The Artist: The arrival of sound threatens Hollywood's biggest movie star. Mark Kermode slips on his tap shoes in honour of The Artist.
Words by Mark Kermode
At a time when eye-straining, ear-bashing, hi-tech 3D movies are being widely touted as the inevitable ‘future of cinema’, Michel Hazanavicius’ The Artist reminds us that great movies – and great movie-making techniques – are timeless.
An affectionate homage to the early days of cinema before the advent of the ‘talkies’, this wonderful near-silent black-and-white beauty about a matinee idol threatened by the arrival of sound tips its cine-literate hat toward everything from the swashbuckling romps of Douglas Fairbanks to the pathos of Chaplin, the slapstick of Keaton, and the narrative template of Singin’ In The Rain (1952) – with a dash of A Star Is Born (1976) thrown in for good measure.
That such a movie should have become an immediate critics’ favourite at the Cannes Film Festival is hardly surprising; like Martin Scorsese’s Hugo, the movie speaks to an audience with a particular affection for the history and mechanics of early cinema. What is more remarkable is the mainstream multiplex approval which The Artist has enjoyed, proving that its old-fashioned charms are as universal today as anything modern cinema has to offer.
Garnering 12 BAFTA nominations (including – significantly – nods for both music and sound), The Artist leads the pack at this year’s Film Awards, with recognition of the film’s technical prowess ranging from its gorgeous monochrome cinematography to pitch perfect art direction.
The Artist’s mainstream multiplex approval proves that its old-fashioned charms are as universal today as anything modern cinema has to offer.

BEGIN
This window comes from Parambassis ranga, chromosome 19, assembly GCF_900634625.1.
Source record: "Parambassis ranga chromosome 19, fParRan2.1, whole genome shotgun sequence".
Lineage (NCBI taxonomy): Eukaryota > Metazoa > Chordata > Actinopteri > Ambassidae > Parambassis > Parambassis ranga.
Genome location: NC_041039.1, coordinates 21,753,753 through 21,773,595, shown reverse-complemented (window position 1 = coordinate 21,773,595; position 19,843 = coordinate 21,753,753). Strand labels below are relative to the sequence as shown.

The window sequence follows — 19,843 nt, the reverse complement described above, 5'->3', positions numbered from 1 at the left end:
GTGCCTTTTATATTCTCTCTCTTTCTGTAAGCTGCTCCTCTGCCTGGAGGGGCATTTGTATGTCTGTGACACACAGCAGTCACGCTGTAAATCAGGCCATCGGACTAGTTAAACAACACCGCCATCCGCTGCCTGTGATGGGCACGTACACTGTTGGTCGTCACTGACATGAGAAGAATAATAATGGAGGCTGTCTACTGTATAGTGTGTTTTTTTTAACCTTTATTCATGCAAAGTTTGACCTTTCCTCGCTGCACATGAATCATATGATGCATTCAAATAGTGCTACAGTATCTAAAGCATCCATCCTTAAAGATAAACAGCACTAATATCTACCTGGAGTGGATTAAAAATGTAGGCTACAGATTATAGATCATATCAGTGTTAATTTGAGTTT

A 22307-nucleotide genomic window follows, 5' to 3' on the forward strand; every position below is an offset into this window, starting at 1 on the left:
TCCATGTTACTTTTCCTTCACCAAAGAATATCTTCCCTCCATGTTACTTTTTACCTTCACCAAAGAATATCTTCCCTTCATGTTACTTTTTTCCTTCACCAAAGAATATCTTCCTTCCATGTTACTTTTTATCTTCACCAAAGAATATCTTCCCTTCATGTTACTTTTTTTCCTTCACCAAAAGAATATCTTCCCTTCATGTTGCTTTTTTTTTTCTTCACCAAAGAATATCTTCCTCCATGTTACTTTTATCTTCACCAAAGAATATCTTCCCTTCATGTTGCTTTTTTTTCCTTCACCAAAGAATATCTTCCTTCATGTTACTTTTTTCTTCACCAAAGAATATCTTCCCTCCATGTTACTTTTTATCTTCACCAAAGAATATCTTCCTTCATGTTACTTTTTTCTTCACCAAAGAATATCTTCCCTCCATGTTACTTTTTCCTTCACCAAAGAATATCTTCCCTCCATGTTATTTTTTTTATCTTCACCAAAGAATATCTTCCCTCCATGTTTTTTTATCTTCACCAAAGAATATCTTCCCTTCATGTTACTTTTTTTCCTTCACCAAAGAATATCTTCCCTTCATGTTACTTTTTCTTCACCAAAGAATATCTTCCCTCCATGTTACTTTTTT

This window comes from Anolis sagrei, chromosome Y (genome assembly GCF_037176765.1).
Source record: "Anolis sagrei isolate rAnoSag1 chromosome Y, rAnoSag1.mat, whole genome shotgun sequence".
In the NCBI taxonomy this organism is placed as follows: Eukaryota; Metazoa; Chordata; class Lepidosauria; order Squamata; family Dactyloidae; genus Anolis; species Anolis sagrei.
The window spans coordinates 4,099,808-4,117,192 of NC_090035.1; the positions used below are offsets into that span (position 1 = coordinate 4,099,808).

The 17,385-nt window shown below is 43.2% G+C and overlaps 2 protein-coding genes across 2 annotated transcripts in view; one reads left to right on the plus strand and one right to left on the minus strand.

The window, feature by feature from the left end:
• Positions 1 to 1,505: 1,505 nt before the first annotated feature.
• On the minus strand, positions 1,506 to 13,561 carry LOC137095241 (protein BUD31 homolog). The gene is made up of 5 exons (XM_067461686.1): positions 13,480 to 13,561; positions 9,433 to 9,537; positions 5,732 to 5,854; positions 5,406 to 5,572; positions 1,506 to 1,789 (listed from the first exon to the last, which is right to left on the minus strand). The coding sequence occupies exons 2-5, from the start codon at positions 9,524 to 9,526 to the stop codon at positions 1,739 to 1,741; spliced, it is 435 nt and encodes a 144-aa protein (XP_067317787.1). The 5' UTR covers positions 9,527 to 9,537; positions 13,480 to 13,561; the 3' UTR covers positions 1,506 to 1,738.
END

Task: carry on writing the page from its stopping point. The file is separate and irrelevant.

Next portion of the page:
At the heart of its magical spell is a trio of terrific performances: from Jean Dujardin as the fading star, Bérénice Bejo as the rising ingénue, and (of course) Uggie the wonderdog. Enthusiastic online campaigns to earn awards nominations for Uggie demonstrated the degree to which The Artist has captured the popular imagination; the morning after the film triumphed at the Golden Globes, it was Uggie whose picture was all over the papers.
Despite such light-hearted coverage, The Artist is far more than just an upbeat musical comedy; a hallucinogenic dream sequence in which our hero is haunted by the looming spectre of sound would not look out of place in a David Lynch movie, brilliantly capturing the anguish of George’s silent scream. Unlike Mel Brooks’ apparently comparable hit Silent Movie (1976), The Artist is no mere genre pastiche, encouraging us to laugh with – rather than at – the constraints of early cinema. Nor is the use of the old Academy screen ratio a gimmick; recently embraced by filmmakers as diverse as Andrea Arnold and Kelly Reichardt, the squarer 4x3 framing has been described by Hazanavicius as “perfect for actors,” giving them “a presence, a power, a strength” to “occupy all the space of the screen.”
Receiving yet another prestigious award in London recently, Dujardin admitted that when Hazanavicius (with whom he had previously worked on the OSS 117 spy spoof movies) first told him he wanted to make a black-and-white silent film, the actor thought the filmmaker had “gone mad.” Thankfully, there was method in that madness, with the success of The Artist proving that there is still a place in the 21st century for art forms which were first forged over a hundred years ago.